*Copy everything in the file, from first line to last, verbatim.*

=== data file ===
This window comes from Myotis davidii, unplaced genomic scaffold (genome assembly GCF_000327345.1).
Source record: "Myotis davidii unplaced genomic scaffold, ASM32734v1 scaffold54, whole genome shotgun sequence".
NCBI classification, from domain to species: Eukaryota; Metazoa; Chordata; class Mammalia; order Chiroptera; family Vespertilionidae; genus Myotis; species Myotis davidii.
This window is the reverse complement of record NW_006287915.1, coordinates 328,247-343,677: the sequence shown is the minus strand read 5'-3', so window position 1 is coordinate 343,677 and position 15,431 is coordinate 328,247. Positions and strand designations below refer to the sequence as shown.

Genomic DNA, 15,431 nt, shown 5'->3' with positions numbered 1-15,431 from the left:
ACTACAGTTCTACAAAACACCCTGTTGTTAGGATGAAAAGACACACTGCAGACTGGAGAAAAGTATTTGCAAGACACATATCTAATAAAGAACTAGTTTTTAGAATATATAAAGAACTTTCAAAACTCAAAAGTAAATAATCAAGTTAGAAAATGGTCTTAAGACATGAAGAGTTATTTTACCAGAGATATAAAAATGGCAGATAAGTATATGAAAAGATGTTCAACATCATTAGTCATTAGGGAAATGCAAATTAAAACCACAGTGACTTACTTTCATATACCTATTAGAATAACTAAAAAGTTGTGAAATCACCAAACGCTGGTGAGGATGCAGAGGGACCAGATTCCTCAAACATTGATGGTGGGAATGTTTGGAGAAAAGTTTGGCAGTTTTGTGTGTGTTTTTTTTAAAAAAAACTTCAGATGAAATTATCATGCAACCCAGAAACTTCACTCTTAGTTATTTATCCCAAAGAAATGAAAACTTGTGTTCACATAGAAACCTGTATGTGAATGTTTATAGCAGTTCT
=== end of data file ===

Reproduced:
This window comes from Myotis davidii, unplaced genomic scaffold (genome assembly GCF_000327345.1).
Source record: "Myotis davidii unplaced genomic scaffold, ASM32734v1 scaffold54, whole genome shotgun sequence".
NCBI classification, from domain to species: Eukaryota; Metazoa; Chordata; class Mammalia; order Chiroptera; family Vespertilionidae; genus Myotis; species Myotis davidii.
This window is the reverse complement of record NW_006287915.1, coordinates 328,247-343,677: the sequence shown is the minus strand read 5'-3', so window position 1 is coordinate 343,677 and position 15,431 is coordinate 328,247. Positions and strand designations below refer to the sequence as shown.

Genomic DNA, 15,431 nt, shown 5'->3' with positions numbered 1-15,431 from the left:
ACTACAGTTCTACAAAACACCCTGTTGTTAGGATGAAAAGACACACTGCAGACTGGAGAAAAGTATTTGCAAGACACATATCTAATAAAGAACTAGTTTTTAGAATATATAAAGAACTTTCAAAACTCAAAAGTAAATAATCAAGTTAGAAAATGGTCTTAAGACATGAAGAGTTATTTTACCAGAGATATAAAAATGGCAGATAAGTATATGAAAAGATGTTCAACATCATTAGTCATTAGGGAAATGCAAATTAAAACCACAGTGACTTACTTTCATATACCTATTAGAATAACTAAAAAGTTGTGAAATCACCAAACGCTGGTGAGGATGCAGAGGGACCAGATTCCTCAAACATTGATGGTGGGAATGTTTGGAGAAAAGTTTGGCAGTTTTGTGTGTGTTTTTTTTAAAAAAAACTTCAGATGAAATTATCATGCAACCCAGAAACTTCACTCTTAGTTATTTATCCCAAAGAAATGAAAACTTGTGTTCACATAGAAACCTGTATGTGAATGTTTATAGCAGTTCT